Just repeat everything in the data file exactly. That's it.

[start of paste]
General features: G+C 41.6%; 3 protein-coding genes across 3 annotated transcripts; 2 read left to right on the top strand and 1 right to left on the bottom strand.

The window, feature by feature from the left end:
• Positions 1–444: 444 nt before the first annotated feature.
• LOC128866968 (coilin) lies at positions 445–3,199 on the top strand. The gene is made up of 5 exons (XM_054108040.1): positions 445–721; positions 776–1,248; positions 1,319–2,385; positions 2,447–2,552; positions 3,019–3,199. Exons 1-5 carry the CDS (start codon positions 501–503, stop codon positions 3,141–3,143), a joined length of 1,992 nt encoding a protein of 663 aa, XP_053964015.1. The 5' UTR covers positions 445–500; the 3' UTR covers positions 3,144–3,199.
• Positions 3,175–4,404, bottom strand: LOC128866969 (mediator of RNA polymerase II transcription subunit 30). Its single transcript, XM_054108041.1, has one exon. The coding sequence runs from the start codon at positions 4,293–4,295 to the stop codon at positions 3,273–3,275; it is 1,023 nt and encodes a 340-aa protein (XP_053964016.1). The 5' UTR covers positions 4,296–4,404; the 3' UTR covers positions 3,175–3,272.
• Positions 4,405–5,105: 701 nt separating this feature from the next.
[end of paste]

General features: G+C 41.6%; 3 protein-coding genes across 3 annotated transcripts; 2 read left to right on the top strand and 1 right to left on the bottom strand.

The window, feature by feature from the left end:
• Positions 1–444: 444 nt before the first annotated feature.
• LOC128866968 (coilin) lies at positions 445–3,199 on the top strand. The gene is made up of 5 exons (XM_054108040.1): positions 445–721; positions 776–1,248; positions 1,319–2,385; positions 2,447–2,552; positions 3,019–3,199. Exons 1-5 carry the CDS (start codon positions 501–503, stop codon positions 3,141–3,143), a joined length of 1,992 nt encoding a protein of 663 aa, XP_053964015.1. The 5' UTR covers positions 445–500; the 3' UTR covers positions 3,144–3,199.
• Positions 3,175–4,404, bottom strand: LOC128866969 (mediator of RNA polymerase II transcription subunit 30). Its single transcript, XM_054108041.1, has one exon. The coding sequence runs from the start codon at positions 4,293–4,295 to the stop codon at positions 3,273–3,275; it is 1,023 nt and encodes a 340-aa protein (XP_053964016.1). The 5' UTR covers positions 4,296–4,404; the 3' UTR covers positions 3,175–3,272.
• Positions 4,405–5,105: 701 nt separating this feature from the next.